And yet the stuff that happens to Michael Angarano's character feels incredibly real; the stuff that happens to Sam Rockwell and Kate Beckinsale all feels incredibly real. Did a lot of that came from Stewart O'Nan's novel?
I think he wrote a very personal book that came from the notes of his life and childhood, and he talks about some of the headlines in his town in small-town Pennsylvania, where the book takes place. I think he really connected on a very specific level with the characters. I updated it, made it more contemporary - or at least kind of ambiguous in time and place - in order to give those characters and scenarios universal appeal, something that everyone can see - if they're not as entirely self-indulgent as my own personal investment in it - I think everyone can find someone they understand.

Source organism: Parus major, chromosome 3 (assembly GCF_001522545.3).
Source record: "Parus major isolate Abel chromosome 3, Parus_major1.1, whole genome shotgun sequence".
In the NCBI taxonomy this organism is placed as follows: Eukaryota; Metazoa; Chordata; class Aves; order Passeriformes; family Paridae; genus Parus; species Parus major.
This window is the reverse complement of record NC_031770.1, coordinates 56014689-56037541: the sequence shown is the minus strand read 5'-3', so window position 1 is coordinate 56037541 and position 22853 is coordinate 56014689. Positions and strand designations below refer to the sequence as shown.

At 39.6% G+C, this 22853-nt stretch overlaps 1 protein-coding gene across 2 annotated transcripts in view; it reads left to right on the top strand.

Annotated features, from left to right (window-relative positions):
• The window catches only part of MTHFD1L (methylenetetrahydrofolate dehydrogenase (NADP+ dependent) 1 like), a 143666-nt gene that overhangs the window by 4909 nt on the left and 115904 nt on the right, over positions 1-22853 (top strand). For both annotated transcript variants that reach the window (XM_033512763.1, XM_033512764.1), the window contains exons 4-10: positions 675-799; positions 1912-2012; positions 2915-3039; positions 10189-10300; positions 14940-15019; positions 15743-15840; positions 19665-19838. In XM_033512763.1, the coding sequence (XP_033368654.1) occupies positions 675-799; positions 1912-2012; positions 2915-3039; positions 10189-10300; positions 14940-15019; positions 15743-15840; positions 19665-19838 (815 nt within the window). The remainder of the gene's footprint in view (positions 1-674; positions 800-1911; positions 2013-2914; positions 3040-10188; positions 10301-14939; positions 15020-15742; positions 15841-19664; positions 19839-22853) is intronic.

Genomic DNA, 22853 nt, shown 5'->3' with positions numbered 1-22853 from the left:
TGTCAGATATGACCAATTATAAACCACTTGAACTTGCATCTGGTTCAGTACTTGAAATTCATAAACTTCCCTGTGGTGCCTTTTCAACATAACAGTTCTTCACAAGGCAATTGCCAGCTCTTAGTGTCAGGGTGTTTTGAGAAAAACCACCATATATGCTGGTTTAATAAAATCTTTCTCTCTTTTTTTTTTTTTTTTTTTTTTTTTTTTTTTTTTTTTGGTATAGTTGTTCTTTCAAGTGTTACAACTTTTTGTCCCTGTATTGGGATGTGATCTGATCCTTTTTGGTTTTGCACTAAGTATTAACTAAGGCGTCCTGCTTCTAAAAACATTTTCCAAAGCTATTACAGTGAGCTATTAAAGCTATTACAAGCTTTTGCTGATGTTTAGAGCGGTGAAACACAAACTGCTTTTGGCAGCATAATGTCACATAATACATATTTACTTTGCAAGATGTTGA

For me, it's Annie (Beckinsale) and Glenn (Rockwell); for some people, it's Annie or Glenn. To me, I've been in both sides of those relationships, and I know how I feel about those people; but I can only imagine some people, for example, my boom operator, who, whenever Sam would give a heartfelt monologue, I'd look at the boom operator and see what he thought, because he always referred to Glenn (Rockwell's character) as "I've been there." He felt like Glenn was very much a part of him and who he was during part of his life, and so I'd look to him to have that navigation.
Specifically, if you're identifying with one person, I want to make sure it really connects; but for me, it's a more broad connection to everyone. I just can't write about people that I don't know.